But the AI does not realize a fatal flaw in their logics - you act first, and the rebels act after them! So every time the AI acts, you will be the clan laying siege on the castle. They have absolutely no chance to take that castle even if they outnumber it 1000 to 1, and you are therefore aboslutely safe behind this buffer zone.
Maybe not, the AI sometimes launch a naval invasion to get you.
By the way, in my current campaign my AI ally declares war on my vassal, so I stood with my vassal and declared war on them. I have an automatic infinite military access to this former ally due to a common enemy before the war. As soon as the war is declared, my army in their territory is bumped to the border. Maybe only the human player's army is bumped to the border when a war is declared?
We have covered short-term diplomacy pretty well, now let's talk about long-term diplomacy - things we can consider to make mid-game and late-game happen in ways that suit our best interests.
So what is our best interests? Essentially, diplomacy is to achieve an optimal number of enemies based on our current power. Here are a few scenarios, from the best to worst:
(1) We have just the right number of weaker enemies to fight and expand on our greatest capacity. All of our soldiers are used in battles. We win every single battle without any delay, without any loss of unit. People call this "steam-rolling".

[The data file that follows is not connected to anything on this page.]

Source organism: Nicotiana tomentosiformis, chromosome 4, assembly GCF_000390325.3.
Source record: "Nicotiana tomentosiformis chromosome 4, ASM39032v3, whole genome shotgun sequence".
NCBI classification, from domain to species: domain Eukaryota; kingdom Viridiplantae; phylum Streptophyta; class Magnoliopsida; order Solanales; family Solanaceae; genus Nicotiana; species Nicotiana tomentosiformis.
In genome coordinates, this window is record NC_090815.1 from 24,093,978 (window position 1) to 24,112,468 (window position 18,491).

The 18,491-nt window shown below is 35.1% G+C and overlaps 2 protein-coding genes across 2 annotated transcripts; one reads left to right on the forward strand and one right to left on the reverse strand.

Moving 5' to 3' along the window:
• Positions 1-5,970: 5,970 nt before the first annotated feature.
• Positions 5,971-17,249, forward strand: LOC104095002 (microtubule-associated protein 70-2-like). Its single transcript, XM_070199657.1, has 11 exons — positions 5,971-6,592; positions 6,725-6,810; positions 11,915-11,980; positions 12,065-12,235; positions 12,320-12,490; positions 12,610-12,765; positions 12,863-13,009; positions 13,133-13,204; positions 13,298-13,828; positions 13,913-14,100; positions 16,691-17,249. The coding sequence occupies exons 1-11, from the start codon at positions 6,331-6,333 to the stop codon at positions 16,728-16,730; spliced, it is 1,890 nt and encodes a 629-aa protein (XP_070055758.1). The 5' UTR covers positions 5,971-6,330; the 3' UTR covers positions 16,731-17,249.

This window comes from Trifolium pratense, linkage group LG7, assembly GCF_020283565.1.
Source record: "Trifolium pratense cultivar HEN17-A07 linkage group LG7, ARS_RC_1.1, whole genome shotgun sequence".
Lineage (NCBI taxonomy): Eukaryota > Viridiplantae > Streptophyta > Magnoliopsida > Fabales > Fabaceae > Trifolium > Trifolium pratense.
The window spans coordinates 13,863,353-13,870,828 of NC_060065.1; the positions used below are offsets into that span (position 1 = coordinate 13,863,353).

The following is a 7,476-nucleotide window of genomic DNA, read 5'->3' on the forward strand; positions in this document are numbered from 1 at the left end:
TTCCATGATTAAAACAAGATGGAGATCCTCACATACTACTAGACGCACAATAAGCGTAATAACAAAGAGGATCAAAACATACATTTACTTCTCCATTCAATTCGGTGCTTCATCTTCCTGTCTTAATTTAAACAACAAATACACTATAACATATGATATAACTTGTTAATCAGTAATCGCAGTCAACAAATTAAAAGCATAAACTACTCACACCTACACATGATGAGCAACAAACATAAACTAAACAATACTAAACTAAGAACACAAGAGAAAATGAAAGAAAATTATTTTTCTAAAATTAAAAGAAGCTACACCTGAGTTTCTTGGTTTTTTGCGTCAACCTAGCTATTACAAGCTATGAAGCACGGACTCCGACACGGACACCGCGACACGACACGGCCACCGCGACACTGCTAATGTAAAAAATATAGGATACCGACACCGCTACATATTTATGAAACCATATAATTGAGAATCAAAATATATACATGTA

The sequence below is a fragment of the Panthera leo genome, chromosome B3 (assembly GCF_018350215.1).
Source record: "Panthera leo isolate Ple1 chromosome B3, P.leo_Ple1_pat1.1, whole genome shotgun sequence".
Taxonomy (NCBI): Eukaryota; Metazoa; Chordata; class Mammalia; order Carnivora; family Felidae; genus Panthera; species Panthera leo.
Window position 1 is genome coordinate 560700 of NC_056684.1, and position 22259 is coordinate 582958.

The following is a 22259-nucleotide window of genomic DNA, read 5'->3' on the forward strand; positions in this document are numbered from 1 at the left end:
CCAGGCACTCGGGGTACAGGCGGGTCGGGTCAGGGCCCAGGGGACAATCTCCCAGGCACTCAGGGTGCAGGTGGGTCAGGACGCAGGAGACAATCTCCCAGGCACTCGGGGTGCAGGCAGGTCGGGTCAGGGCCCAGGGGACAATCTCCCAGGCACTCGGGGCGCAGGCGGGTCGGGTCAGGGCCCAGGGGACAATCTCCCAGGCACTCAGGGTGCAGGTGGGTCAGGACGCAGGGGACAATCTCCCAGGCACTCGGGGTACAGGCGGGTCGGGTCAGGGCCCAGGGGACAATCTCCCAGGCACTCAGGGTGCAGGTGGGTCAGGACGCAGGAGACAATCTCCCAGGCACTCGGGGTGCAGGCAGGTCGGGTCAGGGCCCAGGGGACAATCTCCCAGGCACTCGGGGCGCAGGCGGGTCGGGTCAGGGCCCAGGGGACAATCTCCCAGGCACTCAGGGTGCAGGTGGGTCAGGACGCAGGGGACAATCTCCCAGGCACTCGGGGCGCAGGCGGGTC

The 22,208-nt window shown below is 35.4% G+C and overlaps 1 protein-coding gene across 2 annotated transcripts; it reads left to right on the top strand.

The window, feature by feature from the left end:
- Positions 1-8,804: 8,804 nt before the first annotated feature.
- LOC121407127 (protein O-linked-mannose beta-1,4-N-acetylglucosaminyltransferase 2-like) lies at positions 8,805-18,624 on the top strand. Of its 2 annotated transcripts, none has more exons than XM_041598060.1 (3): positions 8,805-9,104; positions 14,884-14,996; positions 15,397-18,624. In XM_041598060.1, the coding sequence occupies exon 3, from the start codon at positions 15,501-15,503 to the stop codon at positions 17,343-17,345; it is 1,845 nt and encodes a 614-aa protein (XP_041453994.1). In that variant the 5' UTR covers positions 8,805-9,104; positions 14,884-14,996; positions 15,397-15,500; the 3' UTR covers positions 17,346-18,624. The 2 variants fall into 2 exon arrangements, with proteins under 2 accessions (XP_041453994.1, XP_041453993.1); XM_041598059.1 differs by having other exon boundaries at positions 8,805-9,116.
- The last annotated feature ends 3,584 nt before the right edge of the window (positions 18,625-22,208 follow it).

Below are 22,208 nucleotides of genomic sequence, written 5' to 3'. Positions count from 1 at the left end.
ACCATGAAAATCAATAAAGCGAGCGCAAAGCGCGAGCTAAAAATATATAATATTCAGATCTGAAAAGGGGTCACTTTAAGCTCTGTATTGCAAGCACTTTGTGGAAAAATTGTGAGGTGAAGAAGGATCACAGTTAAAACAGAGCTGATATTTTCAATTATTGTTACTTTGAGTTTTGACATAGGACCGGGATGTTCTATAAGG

(2) We have slightly too many friends, and not enough enemies to fight. While we quickly beat down any enemy, many of our soldiers stand idle and we are not expanding at our optimal rate.
(3) We have way too many friends and no enemy at any border. We will have to either launch an oversea invasion to a far-away place, or to break an alliance.
(4) We have a little too many enemies and not enough allies. We have to refrain from expanding in some directions otherwise our line will be stretched too thin and we will start losing wars.
(5) We have way too many enemies and no friends. The rest of Japan is at war with us.
You can see that (5) is clearly what the game wants to put us in with Realm Divide. Going against the rest of Japan might not be the end of the world, as if we wait until we are powerful enough to trigger RD, we might still be powerful enough to simply crush anyone that stands before us (scneario 1), thanks to the elongated shape of Japan. We need to avoid trigger Realm Divide before we are ready, so during that period it is probably good to for for scenario 3 to avoid accidental territory expansion.